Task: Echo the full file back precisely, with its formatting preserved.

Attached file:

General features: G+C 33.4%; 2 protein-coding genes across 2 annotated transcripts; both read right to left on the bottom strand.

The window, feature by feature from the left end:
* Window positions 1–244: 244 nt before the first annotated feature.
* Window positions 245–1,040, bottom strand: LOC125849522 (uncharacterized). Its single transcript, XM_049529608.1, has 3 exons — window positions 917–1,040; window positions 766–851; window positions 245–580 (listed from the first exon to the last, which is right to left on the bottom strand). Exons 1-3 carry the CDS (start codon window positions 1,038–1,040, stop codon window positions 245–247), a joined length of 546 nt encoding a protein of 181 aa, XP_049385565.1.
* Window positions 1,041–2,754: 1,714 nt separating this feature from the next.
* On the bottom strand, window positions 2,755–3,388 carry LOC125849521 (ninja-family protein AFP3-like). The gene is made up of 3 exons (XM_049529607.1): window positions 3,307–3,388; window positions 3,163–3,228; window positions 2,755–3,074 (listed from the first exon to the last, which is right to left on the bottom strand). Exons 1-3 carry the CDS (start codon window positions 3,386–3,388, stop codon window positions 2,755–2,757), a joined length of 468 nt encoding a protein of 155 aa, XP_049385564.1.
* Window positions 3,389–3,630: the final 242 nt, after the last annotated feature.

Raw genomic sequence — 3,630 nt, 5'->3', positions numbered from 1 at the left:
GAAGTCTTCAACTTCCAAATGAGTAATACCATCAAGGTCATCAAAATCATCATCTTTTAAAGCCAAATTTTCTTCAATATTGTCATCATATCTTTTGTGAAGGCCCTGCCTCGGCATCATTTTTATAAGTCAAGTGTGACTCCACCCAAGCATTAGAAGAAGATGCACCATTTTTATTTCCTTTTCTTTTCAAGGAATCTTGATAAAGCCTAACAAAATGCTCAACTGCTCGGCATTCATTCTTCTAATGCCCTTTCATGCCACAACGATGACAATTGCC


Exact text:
General features: G+C 33.4%; 2 protein-coding genes across 2 annotated transcripts; both read right to left on the bottom strand.

The window, feature by feature from the left end:
* Window positions 1–244: 244 nt before the first annotated feature.
* Window positions 245–1,040, bottom strand: LOC125849522 (uncharacterized). Its single transcript, XM_049529608.1, has 3 exons — window positions 917–1,040; window positions 766–851; window positions 245–580 (listed from the first exon to the last, which is right to left on the bottom strand). Exons 1-3 carry the CDS (start codon window positions 1,038–1,040, stop codon window positions 245–247), a joined length of 546 nt encoding a protein of 181 aa, XP_049385565.1.
* Window positions 1,041–2,754: 1,714 nt separating this feature from the next.
* On the bottom strand, window positions 2,755–3,388 carry LOC125849521 (ninja-family protein AFP3-like). The gene is made up of 3 exons (XM_049529607.1): window positions 3,307–3,388; window positions 3,163–3,228; window positions 2,755–3,074 (listed from the first exon to the last, which is right to left on the bottom strand). Exons 1-3 carry the CDS (start codon window positions 3,386–3,388, stop codon window positions 2,755–2,757), a joined length of 468 nt encoding a protein of 155 aa, XP_049385564.1.
* Window positions 3,389–3,630: the final 242 nt, after the last annotated feature.

Raw genomic sequence — 3,630 nt, 5'->3', positions numbered from 1 at the left:
GAAGTCTTCAACTTCCAAATGAGTAATACCATCAAGGTCATCAAAATCATCATCTTTTAAAGCCAAATTTTCTTCAATATTGTCATCATATCTTTTGTGAAGGCCCTGCCTCGGCATCATTTTTATAAGTCAAGTGTGACTCCACCCAAGCATTAGAAGAAGATGCACCATTTTTATTTCCTTTTCTTTTCAAGGAATCTTGATAAAGCCTAACAAAATGCTCAACTGCTCGGCATTCATTCTTCTAATGCCCTTTCATGCCACAACGATGACAATTGCC